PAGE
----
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My Favorite Antique Desk

In Furniture > Desks > Show & Tell and Victorian Era > Show & Tell.
Desks197 of 635Custom Antique Secretary? Cabinet/Desk?Typewriter desk
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    Posted 5 years ago

    (1 item)

    I purchased this at an estate sale with very little idea of age or style. I am of the opinion that it is American Empire or Federal, circa 1830, but that is a total guess. The construction is not elegant but is very functional. I find it to be beautiful and rustic at the same time. The piece was once used vigorously for many years judging by the wear patterns on the draws and their openings.

    Here are my questions for those who may know:
    What is its era, and style?
    Where was it made?
    What do you believe its original function to be?
    Would replacing the damaged green felt on the slant top effect its value?
    Is the green felt likely to be original?
    Would using leather to replace the felt be appropriate?

    I would love to hear your opinions on this piece.

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    1. scottvez scottvez, 5 years ago
      Love it-- a great desk! Do you use it?

      My overall impression is American Empire-- the cornice is what really stands out as Empire.

      There are other pieces that are more typical of other styles.

      The ornamentation around the inside of the two top swinging doors is more typical of a Victorian piece.

      The drawer pulls are not typical empire and the brass escutcheons don't all match (some are rounded pieces/ three with just small brass inserts).

      I'd put this in the 1850s.

    2. Walt_league, 5 years ago
      The escutcheons match, it just that three are missing. It is also missing a lock on the top center draw. One of the pigeon holes is missing its bottom, and on the opposite side it is missing one of its vertical dividers. I wish I could post more pictures, I would show closeups of the pulls, escutcheons, and the front dovetails on the drawers which are much more delicate and ornate.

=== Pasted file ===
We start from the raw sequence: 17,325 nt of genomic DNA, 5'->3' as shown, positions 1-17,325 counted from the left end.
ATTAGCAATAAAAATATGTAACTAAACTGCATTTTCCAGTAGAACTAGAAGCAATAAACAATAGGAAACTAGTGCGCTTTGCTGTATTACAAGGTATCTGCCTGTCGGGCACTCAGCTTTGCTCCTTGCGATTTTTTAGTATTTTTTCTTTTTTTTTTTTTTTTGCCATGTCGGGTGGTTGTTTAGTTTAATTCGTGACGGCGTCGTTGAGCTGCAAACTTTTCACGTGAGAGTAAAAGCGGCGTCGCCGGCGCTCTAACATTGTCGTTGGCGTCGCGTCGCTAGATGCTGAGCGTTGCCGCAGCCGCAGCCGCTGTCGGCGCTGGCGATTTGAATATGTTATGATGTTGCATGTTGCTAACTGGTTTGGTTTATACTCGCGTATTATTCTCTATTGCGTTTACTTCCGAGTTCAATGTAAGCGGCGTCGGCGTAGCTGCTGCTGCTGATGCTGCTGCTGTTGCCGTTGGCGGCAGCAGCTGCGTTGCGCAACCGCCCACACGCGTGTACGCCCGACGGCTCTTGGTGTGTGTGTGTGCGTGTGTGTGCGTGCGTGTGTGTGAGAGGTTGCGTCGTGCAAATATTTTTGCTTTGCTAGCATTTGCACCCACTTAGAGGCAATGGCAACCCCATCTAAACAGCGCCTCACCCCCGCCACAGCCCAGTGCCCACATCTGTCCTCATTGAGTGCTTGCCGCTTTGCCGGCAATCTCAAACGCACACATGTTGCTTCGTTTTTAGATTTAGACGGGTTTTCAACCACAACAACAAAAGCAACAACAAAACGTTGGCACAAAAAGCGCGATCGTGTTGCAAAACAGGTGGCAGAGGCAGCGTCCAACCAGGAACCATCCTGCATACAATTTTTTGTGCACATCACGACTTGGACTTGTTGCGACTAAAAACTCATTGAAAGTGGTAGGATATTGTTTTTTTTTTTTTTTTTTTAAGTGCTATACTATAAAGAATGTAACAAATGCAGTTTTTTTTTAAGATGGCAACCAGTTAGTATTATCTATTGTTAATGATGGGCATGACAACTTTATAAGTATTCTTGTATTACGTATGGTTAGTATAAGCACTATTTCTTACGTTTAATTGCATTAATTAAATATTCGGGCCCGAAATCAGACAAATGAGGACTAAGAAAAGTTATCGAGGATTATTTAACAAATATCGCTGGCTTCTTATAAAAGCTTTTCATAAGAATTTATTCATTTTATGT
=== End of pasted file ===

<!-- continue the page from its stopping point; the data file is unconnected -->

3. scottvez scottvez, 5 years ago
      Ok-- three missing. I looked again and a close up on the bottom drawer shows a darker ring of wood where it would have been.

      As far as the felt-- in my experience, most of the pieces that I have seen have had the felt replaced. It didn't seem to make any difference in value.

    4. scottvez scottvez, 5 years ago
      You already have this item double listed.

      You could go and replace the photos on the other listing with some of the close ups that you mentioned.

    5. Walt_league, 5 years ago
      I deleted the double listing but can't figure out how to delete some photos and replace them with others.
    6. scottvez scottvez, 5 years ago
      If you look at the left of the listing, just above the "delete" is "edit your listing".

      Once you have the listing pulled up you can "remove" and "add" additional photos.

      I'd create another posting (or two) with additional photos. That way, as additional CW members see the posting; they will have access to all of the photos.

    7. Walt_league, 5 years ago
      New Picture have been added. tried three times to reorder their positions, then gave up.
    8. PhilDMorris PhilDMorris, 5 years ago
      It is definitely not american empire but rather tradional and with some nice neo-classical elements.
    9. PhilDMorris PhilDMorris, 5 years ago
      Meant to say traditional.
    10. ho2cultcha ho2cultcha, 5 years ago
      i love this desk! is it called a campaign desk - slanted top like this? i'm not sure. also, am very curious why Phil thinks that it's not American empire? that would have been my guess too. i like the cutouts above the galley [?] - the curvy skirt. nice lines in contrast with all the straight empire lines. beautiful piece!